Tuesday, October 21, 2008

Saturday, October 11, 2008

"I don't want to achieve immortality through my work...' Woody Allen said, "I want to achieve it through not dying."

Neo-Nazi Jörg Haider dies, a knock for McCain as Sarah Palin is found guilty in Troopergate scandal and three rare white lion cubs are born in South Africa. The 11th October 2008 has been a good day for the world. It’s even sunny. I’m staying in catching up on university work but not before several hours of procrastination. Several hours I could have been out climbing. It’s 10 past 4 and I haven’t started work yet. Maybe I should just give up on ‘real life’? I think if I could somehow guarantee my tendons’ health I would. That said I’m quite enjoying my studies although there is a lot more work than I’m used to. I think I like it because I get to take three subjects at the moment which suits me because I’m not really too interested or disinterested in anything.
I was told the other day by a drunk girl following a bit of a binge that I won’t live forever. I was of course relieved, but it got me thinking about how much longer I’d actually like to go on living for and even, whether or not I’m that interested in living .
It can be hard to pinpoint the date of your future death or predict when you’ll be happy or unhappy with any degree of certainty but if I had to hazard a guess I’d say I can see myself continuing to enjoy life for about 15more years. I think that this will be followed by about a year of misery as I grow ever more dissatisfied with life and then le fin. It does however seem a bit ridiculous to say I have no aspirations to live beyond 37. 37 does seem quite young....well, not that young but I’m only 21. Perhaps the curious thing is actually the way that most people continue to want to go on living for ages.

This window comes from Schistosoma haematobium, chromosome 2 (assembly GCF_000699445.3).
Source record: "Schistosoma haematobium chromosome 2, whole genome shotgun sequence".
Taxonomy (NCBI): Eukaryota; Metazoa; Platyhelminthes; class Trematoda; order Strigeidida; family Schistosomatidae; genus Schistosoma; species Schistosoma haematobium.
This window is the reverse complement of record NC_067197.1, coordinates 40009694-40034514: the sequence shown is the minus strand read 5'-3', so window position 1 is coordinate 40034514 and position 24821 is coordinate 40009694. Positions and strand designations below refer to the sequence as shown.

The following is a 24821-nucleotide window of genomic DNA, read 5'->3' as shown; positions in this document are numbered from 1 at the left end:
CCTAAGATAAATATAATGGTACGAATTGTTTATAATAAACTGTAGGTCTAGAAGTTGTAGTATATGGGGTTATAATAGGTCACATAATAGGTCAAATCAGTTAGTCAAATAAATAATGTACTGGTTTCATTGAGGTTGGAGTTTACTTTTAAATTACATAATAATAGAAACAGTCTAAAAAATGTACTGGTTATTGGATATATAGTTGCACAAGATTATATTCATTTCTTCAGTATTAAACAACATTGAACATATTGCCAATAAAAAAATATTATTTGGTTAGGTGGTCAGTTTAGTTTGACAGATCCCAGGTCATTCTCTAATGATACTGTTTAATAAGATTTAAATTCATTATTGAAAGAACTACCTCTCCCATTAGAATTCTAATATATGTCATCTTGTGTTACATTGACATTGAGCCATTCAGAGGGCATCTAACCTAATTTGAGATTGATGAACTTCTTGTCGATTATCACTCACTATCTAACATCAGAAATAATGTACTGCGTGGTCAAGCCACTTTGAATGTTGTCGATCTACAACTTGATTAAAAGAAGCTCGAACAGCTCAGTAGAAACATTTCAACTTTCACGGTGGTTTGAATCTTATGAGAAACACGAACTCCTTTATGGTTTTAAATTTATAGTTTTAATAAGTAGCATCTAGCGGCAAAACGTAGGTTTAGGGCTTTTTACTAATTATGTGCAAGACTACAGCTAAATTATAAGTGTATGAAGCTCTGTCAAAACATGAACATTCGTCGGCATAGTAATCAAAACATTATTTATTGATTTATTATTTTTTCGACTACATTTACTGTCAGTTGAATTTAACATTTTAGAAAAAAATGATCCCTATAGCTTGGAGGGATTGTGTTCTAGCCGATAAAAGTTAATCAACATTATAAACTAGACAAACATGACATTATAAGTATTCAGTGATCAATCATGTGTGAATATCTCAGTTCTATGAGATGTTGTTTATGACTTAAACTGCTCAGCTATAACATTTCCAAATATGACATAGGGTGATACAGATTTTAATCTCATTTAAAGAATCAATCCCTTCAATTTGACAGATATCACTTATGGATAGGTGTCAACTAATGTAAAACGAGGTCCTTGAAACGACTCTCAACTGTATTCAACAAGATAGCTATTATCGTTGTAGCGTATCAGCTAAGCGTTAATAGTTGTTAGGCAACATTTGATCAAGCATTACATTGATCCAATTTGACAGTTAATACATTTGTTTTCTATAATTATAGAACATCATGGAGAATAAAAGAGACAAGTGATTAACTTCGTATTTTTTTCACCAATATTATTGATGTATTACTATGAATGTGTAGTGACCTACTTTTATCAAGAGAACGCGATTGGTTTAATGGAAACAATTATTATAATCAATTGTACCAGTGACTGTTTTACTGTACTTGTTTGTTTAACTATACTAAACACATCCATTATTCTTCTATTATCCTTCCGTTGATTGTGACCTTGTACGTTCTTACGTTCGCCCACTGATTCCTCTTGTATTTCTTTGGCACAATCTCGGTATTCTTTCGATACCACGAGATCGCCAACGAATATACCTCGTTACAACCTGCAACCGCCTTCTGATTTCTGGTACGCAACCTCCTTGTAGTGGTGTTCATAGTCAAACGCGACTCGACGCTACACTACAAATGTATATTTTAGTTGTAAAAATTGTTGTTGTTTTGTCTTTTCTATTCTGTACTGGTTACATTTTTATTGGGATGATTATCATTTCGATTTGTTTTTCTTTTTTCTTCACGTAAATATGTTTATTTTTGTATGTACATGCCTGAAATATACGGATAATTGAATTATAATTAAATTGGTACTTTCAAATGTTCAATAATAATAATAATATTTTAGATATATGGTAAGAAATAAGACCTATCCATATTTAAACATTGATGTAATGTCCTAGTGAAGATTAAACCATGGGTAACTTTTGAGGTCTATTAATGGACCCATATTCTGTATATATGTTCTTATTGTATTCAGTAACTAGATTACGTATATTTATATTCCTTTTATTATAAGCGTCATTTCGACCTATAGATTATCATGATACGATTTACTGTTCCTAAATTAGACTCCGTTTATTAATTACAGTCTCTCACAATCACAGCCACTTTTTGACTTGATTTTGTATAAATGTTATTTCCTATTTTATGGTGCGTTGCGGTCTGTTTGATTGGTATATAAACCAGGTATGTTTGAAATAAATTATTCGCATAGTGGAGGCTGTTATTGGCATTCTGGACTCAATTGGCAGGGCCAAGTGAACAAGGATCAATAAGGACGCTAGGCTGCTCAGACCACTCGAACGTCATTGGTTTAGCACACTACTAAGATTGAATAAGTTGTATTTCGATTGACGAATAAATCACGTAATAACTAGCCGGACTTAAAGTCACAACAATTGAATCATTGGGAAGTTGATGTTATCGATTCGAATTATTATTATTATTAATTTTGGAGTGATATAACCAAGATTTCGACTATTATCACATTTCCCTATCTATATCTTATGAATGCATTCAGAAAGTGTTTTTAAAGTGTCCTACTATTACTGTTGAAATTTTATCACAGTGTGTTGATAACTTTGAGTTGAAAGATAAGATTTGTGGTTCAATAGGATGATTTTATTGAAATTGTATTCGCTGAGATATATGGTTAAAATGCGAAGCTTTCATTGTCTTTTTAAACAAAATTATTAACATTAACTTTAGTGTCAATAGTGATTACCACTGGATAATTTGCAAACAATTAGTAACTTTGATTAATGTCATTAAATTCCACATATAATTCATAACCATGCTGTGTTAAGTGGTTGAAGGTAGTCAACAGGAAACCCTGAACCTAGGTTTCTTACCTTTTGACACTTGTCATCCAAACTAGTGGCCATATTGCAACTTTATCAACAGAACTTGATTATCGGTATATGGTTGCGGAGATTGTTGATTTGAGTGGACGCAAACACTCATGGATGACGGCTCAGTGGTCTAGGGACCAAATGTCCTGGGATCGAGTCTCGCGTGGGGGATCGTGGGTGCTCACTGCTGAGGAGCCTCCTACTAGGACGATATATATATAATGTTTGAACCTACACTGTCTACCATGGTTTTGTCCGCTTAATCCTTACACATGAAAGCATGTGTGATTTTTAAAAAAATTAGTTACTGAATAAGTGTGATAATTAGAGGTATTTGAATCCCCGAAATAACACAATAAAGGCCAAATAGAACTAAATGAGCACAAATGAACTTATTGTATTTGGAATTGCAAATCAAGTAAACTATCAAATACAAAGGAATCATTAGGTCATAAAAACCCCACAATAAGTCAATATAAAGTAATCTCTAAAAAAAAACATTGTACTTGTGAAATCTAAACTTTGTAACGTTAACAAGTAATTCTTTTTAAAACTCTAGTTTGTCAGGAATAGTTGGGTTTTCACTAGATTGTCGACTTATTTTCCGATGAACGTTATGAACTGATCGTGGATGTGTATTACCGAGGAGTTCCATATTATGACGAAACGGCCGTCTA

I think people see a unit of time as a constant but our perception of time does seem to speed up. A year seems a lot shorter now than it did when I was 10. My perception of 15years is shaped on 15 lived years which might therefore be much longer than 15 future years. Maybe 15 more past years will actually take me up to old age and a timely death which I’m sure would make my loved ones a lot happier. But is an exponential descent into old age, hip replacements, flu jabs, global warming, a world of armed robots, intergalactic terrorists capable of hollowing out the moon and filling it with all the worlds water which they’ll then sell back to the world at an extortionate price, etc, etc, really something to celebrate? Wouldn’t it be better to just leave the party with good memories before it fizzles out?*
For someone who isn’t really that fussed about climbing but rather passionate about climbing ever harder things time becomes a drag. Climbing isn’t like Olympic sports where athletes train to a four year goal. Your ability is based on your most recent tick because climbing is largely non athletic (although extremely physical) and people are short sighted. It’s been 8months since I climbed something of personal significance and 14months since I’ve felt like I’m improving, largely due to injuries. Even a couple of years ago, the idea of going 8 months without climbing something harder than I’ve ever climbed before would have been unbearable. I suppose it’s the nature of the beast that the closer you get to your limit the harder it is to progress.